Economics

Why Conducting Marketing Due Diligence Early in Product Development Is Important

To be successful, a company needs two main ingredients: good science and good business/ marketing. Without good science, a product won’t work, and without a good marketing strategy, a product won’t sell. Two important questions should be addressed: When should marketing groups be involved in product development, and how important is that? The answer to the first is as early as basic research. Why? After a product is launched, a biomanufacturer doesn’t want to discover that its product applies only…

Breaking Through the Noise: An Approach to Differentiating Your Business

When multiple businesses sell the same type of item, why do customers buy from one supplier rather than another? How are vendors able to break through the “white noise” of an industry to stand apart and get noticed? The current bioprocessing and cell therapy vendor markets, about 50,000 vendors are selling to biomanufacturers, universities, and research institutions (www.bioz.com). How do those suppliers get noticed? Market-leading suppliers have established brands that allow them to cross-sell, up-sell, and engage in deep selling.…

Funding Pediatric Cancer Drug Development

Why is it so hard to develop drugs for children with cancer? And what can be done about it? Those questions are central to a Massachusetts Institute of Technology (MIT) study published in JAMA Oncology exploring new business models for funding drug development to treat pediatric cancers (1). Led by Andrew W. Lo (the Charles E. and Susan T. Harris professor at and director of MIT’s Laboratory for Financial Engineering) finds that a collaborative investment structure involving money from private-sector,…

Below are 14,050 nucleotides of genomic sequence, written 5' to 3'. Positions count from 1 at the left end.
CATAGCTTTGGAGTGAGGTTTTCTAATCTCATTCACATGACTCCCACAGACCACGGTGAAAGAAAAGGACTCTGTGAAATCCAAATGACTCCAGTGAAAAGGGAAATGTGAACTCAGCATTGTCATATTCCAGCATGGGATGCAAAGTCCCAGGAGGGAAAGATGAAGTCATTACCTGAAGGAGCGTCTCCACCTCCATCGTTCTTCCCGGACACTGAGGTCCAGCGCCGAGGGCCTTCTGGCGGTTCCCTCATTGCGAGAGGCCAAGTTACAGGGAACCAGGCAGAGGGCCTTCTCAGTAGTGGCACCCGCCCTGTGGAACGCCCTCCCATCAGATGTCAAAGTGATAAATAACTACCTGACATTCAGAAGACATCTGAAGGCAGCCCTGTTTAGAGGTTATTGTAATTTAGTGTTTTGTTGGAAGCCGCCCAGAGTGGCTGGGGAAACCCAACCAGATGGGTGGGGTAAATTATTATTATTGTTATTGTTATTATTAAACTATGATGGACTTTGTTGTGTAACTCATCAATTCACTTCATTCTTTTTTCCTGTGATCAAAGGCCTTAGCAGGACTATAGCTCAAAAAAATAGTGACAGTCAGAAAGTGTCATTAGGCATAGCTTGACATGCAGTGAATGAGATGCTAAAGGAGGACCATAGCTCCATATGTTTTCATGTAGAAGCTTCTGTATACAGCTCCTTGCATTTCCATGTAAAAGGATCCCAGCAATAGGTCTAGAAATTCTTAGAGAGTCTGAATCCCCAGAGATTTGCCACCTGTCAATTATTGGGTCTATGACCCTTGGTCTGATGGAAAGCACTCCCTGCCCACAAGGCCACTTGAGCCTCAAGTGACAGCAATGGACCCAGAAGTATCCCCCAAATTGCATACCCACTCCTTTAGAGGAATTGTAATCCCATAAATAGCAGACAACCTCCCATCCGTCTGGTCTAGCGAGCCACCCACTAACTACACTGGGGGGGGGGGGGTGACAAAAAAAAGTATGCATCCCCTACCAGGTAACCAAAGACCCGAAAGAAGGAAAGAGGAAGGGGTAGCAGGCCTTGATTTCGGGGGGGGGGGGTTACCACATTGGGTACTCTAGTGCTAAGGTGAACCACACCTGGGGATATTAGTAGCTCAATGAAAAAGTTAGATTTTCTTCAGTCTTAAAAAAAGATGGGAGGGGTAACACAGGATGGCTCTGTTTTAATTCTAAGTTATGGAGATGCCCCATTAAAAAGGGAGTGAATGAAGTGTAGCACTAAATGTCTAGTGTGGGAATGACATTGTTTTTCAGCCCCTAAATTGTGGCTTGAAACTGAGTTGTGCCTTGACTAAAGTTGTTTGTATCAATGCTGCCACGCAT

Antibody Derivatives: Deconstructing MAbs for the Next Wave of Biotherapies

Although they make up the largest and most successful category of biopharmaceuticals so far, monoclonal antibodies (MAbs) suffer from certain disadvantages. Some companies are addressing those limitations by deconstructing MAb molecules to create new emergent therapeutics. These antibody derivatives include: antibody fusions and fragments, bispecifics, trifunctional antibodies, and more. This eBook combines market analysis from consultant David Orchard-Webb with technical discussion from BPI cofounder and senior technical editor Cheryl Scott. It also includes commentary from editorial advisor Michiel Ultee and…

Cost of Goods Is Crucial for the Future of Regenerative Medicine: CAR-T Cell Therapy Provides a Case Study in Perspective

In the history of regenerative medicine, 2017 was a critical year. With approvals for Kymriah (tisagenlecleucel) from Novartis AG, Yescarta (axicabtagene ciloleucel) from Kite Pharma (a Gilead company), and Luxturna (voretigene neparvovec-rzyl) from Spark Therapeutics, cell and gene therapies finally made their mark on the regulatory landscape. Then in 2018, those products began both treating patients and bringing in revenues for their sponsor companies. “Patients are being treated, and biotechnology and pharmaceutical companies are being paid for treating them,” said…

Frameworks and Strategies for Commercialization Success in the Biopharmaceutical Ecosystem